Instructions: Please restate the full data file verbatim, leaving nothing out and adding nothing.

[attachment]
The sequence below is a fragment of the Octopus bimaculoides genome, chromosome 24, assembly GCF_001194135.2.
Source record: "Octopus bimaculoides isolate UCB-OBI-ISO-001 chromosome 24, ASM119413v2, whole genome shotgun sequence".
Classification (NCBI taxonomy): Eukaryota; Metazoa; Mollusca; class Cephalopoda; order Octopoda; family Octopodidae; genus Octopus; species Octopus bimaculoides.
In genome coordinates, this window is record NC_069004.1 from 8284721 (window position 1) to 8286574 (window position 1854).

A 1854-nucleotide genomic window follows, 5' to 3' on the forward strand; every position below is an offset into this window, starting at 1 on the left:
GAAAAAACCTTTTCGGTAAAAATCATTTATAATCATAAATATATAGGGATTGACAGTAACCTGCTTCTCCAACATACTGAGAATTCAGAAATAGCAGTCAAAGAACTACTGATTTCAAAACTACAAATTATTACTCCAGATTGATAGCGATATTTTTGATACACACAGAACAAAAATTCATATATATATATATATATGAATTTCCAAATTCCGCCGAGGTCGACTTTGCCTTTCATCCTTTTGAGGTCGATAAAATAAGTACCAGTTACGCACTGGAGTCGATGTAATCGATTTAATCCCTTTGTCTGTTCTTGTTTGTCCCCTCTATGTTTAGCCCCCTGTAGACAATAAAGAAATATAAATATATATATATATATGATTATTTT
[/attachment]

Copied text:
The sequence below is a fragment of the Octopus bimaculoides genome, chromosome 24, assembly GCF_001194135.2.
Source record: "Octopus bimaculoides isolate UCB-OBI-ISO-001 chromosome 24, ASM119413v2, whole genome shotgun sequence".
Classification (NCBI taxonomy): Eukaryota; Metazoa; Mollusca; class Cephalopoda; order Octopoda; family Octopodidae; genus Octopus; species Octopus bimaculoides.
In genome coordinates, this window is record NC_069004.1 from 8284721 (window position 1) to 8286574 (window position 1854).

A 1854-nucleotide genomic window follows, 5' to 3' on the forward strand; every position below is an offset into this window, starting at 1 on the left:
GAAAAAACCTTTTCGGTAAAAATCATTTATAATCATAAATATATAGGGATTGACAGTAACCTGCTTCTCCAACATACTGAGAATTCAGAAATAGCAGTCAAAGAACTACTGATTTCAAAACTACAAATTATTACTCCAGATTGATAGCGATATTTTTGATACACACAGAACAAAAATTCATATATATATATATATATGAATTTCCAAATTCCGCCGAGGTCGACTTTGCCTTTCATCCTTTTGAGGTCGATAAAATAAGTACCAGTTACGCACTGGAGTCGATGTAATCGATTTAATCCCTTTGTCTGTTCTTGTTTGTCCCCTCTATGTTTAGCCCCCTGTAGACAATAAAGAAATATAAATATATATATATATATGATTATTTT